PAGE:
President Jair Bolsonaro hosted far-right German lawmaker Beatrix von Storch at the presidential palace last week. Ms. von Storch is the leading voice of the Alternative for Germany (AfD) party, which won 13 percent of the vote in the 2017 elections. The party was placed under surveillance by the German intelligence agency for extremism.
“An impressive encounter in Brazil,” Ms. von Storch wrote on Instagram. “I would like to thank the Brazilian president for the friendly welcome and I am impressed by his clear understanding of the problems in Europe and the political challenges of our time.”
“At a time when the left is promoting its ideology through its international networks and organizations on a global level, we conservatives must network more closely and stand up for our conservative values on an international level. Besides the U.S. and Russia, Brazil is a global strategic partner for us, with whom we want to shape the future together,” she added.
The AfD is linked to several extremist positions, leading to the enhanced level of scrutiny into the far-right party, which is unprecedented in post-World War II times. The party supported the January 6 storming of the U.S. Capitol and has vilified Muslim immigrants in Germany, as well as attempting to play down the atrocities committed by the Nazi party. Late in 2017, Twitter temporarily suspended Ms. von Storch after she referred to a group of immigrants as “barbaric, Muslim, rapist hordes.”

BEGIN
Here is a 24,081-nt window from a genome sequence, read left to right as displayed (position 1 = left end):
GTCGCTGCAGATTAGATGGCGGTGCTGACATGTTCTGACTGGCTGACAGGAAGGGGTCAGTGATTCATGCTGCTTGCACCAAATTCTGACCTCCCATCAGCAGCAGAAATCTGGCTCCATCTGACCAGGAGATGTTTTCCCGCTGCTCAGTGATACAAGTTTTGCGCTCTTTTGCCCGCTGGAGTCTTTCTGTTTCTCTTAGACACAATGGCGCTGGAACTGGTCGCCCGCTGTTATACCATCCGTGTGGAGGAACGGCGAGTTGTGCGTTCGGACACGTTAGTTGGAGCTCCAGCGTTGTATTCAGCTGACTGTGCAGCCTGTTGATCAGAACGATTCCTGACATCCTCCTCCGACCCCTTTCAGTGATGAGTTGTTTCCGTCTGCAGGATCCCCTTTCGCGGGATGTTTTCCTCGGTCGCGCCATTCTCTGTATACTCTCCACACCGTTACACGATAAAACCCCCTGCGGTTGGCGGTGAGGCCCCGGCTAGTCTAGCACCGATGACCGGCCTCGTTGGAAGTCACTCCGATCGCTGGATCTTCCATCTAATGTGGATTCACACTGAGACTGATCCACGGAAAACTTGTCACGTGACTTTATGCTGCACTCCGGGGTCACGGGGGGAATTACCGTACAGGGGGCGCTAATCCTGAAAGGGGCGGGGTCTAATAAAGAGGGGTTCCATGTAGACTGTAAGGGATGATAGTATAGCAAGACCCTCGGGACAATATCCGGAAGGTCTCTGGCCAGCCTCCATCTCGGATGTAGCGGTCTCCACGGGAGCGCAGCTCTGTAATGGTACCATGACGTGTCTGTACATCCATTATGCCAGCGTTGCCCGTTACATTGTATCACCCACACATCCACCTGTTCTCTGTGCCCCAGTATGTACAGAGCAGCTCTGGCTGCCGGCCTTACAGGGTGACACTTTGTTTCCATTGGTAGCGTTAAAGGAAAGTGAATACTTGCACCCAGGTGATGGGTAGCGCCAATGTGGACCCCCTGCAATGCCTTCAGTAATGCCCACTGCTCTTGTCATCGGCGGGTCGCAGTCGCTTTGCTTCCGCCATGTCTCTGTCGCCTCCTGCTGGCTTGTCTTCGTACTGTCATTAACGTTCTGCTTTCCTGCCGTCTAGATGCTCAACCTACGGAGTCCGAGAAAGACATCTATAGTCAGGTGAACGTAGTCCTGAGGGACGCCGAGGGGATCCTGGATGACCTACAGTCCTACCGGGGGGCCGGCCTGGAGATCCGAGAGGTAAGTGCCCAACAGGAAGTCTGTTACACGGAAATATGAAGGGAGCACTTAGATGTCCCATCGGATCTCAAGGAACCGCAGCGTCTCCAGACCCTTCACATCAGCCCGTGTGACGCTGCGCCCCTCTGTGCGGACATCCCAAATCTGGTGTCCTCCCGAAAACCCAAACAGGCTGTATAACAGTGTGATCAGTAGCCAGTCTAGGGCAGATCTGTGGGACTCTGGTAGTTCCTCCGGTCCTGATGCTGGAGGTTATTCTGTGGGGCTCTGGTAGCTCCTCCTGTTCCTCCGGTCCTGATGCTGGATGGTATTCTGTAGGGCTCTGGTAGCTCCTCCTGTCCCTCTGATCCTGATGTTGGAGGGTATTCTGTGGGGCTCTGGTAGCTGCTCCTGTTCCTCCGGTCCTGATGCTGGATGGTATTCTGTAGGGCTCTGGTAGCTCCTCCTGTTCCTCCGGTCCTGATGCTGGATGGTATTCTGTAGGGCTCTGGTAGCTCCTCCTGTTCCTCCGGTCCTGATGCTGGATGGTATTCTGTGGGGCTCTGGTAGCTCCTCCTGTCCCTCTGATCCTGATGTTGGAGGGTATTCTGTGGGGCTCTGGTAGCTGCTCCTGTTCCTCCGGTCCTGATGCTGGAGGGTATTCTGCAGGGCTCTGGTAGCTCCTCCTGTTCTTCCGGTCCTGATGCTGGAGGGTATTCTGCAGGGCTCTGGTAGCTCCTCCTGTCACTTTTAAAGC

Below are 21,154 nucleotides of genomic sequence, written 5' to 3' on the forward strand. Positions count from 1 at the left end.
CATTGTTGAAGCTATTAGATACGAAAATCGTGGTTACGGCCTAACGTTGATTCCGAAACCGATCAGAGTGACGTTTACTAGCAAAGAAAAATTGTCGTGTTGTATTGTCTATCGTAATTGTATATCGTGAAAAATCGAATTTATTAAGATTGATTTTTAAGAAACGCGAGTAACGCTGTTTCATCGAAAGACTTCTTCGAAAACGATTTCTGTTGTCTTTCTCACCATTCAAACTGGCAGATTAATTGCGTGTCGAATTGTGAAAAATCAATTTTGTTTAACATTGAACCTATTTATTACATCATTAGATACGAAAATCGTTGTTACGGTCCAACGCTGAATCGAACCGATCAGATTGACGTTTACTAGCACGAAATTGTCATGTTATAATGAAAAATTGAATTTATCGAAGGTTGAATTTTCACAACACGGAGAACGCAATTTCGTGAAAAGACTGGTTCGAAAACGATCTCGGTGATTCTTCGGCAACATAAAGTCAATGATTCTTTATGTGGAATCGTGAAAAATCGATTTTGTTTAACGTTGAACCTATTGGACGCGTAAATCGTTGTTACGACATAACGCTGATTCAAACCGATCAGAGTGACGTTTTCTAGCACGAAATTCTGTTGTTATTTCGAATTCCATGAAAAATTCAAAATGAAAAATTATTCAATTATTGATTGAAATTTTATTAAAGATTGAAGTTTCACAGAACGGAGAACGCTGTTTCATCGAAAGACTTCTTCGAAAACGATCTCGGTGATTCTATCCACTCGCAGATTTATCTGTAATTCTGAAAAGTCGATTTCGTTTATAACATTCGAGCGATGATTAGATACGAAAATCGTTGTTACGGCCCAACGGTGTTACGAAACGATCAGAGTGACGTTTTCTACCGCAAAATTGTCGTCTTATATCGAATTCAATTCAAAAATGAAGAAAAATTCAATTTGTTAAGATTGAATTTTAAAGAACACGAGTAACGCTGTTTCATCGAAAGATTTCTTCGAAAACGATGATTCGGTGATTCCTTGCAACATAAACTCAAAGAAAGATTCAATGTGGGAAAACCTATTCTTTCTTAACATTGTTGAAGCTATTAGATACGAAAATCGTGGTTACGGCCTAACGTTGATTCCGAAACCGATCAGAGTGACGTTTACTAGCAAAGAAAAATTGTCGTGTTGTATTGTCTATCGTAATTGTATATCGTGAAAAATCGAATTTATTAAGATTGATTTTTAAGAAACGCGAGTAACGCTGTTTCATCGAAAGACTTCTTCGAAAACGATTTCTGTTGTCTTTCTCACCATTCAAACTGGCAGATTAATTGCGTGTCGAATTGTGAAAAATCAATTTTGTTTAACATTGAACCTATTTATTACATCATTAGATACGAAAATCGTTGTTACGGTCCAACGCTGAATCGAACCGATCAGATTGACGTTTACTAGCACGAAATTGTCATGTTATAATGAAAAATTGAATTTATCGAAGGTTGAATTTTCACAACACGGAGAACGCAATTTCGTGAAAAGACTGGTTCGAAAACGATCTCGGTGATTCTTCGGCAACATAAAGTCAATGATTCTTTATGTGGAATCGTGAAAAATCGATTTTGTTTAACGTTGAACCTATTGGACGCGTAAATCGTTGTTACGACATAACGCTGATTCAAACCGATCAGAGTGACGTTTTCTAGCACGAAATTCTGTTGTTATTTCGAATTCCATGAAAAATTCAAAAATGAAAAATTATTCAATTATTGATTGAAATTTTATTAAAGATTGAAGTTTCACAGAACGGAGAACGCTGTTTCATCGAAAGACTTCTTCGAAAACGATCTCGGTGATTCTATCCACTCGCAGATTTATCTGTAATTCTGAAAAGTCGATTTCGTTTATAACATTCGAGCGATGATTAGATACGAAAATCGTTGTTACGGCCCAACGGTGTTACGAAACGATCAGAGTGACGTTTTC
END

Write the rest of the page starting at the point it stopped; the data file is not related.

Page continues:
She also provoked outrage in January 2016 after answering “yes” to a Facebook poll asking whether firearms should be used against women and children trying to cross the German border. Ms. von Storch, whose grandfather served as finance minister throughout the Third Reich, claimed her computer mouse “slipped.”
Many German political observers consider AfD to be the most serious threat to German institutions since World War II. In that sense, the party draws similarities to Jair Bolsonaro.
His administration has been characterized by constant jabs at Brazil’s institutions, attempts to weaken anti-corruption frameworks, and not-so-veiled threats of a potential self-coup. Last week, newspaper O Estado de S.Paulo reported that Mr. Bolsonaro’s Defense Minister threatened to cancel the 2022 election if Congress does not bend to the president’s desire of reinstating paper ballots in Brazil’s electoral system.
Besides the president himself, Ms. von Storch met with Congresswoman Bia Kicis — chair of the House’s Constitution and Justice Committee — and with Congressman Eduardo Bolsonaro, the president’s third-eldest son and his main foreign policy advisor.